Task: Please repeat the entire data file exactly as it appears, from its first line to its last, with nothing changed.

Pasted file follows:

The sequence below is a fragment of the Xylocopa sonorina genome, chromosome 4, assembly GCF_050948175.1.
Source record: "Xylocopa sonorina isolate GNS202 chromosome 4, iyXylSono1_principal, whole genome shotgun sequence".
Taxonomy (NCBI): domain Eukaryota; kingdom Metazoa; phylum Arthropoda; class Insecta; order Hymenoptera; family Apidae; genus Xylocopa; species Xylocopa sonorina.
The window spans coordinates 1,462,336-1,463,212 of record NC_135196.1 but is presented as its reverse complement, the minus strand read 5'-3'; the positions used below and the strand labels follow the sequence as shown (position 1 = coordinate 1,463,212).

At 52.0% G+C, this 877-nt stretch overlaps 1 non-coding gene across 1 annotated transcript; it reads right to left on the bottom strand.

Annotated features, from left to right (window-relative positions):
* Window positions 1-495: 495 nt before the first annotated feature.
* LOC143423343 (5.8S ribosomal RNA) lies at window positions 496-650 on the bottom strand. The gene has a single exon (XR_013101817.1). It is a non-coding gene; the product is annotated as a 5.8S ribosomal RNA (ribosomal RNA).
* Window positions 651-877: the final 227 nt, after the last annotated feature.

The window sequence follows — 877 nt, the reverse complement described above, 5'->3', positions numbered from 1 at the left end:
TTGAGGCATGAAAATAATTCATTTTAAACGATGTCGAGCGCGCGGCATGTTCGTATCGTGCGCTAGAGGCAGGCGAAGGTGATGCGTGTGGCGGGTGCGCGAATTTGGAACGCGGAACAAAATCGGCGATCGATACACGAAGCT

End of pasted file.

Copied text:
The sequence below is a fragment of the Xylocopa sonorina genome, chromosome 4, assembly GCF_050948175.1.
Source record: "Xylocopa sonorina isolate GNS202 chromosome 4, iyXylSono1_principal, whole genome shotgun sequence".
Taxonomy (NCBI): domain Eukaryota; kingdom Metazoa; phylum Arthropoda; class Insecta; order Hymenoptera; family Apidae; genus Xylocopa; species Xylocopa sonorina.
The window spans coordinates 1,462,336-1,463,212 of record NC_135196.1 but is presented as its reverse complement, the minus strand read 5'-3'; the positions used below and the strand labels follow the sequence as shown (position 1 = coordinate 1,463,212).

At 52.0% G+C, this 877-nt stretch overlaps 1 non-coding gene across 1 annotated transcript; it reads right to left on the bottom strand.

Annotated features, from left to right (window-relative positions):
* Window positions 1-495: 495 nt before the first annotated feature.
* LOC143423343 (5.8S ribosomal RNA) lies at window positions 496-650 on the bottom strand. The gene has a single exon (XR_013101817.1). It is a non-coding gene; the product is annotated as a 5.8S ribosomal RNA (ribosomal RNA).
* Window positions 651-877: the final 227 nt, after the last annotated feature.

The window sequence follows — 877 nt, the reverse complement described above, 5'->3', positions numbered from 1 at the left end:
TTGAGGCATGAAAATAATTCATTTTAAACGATGTCGAGCGCGCGGCATGTTCGTATCGTGCGCTAGAGGCAGGCGAAGGTGATGCGTGTGGCGGGTGCGCGAATTTGGAACGCGGAACAAAATCGGCGATCGATACACGAAGCT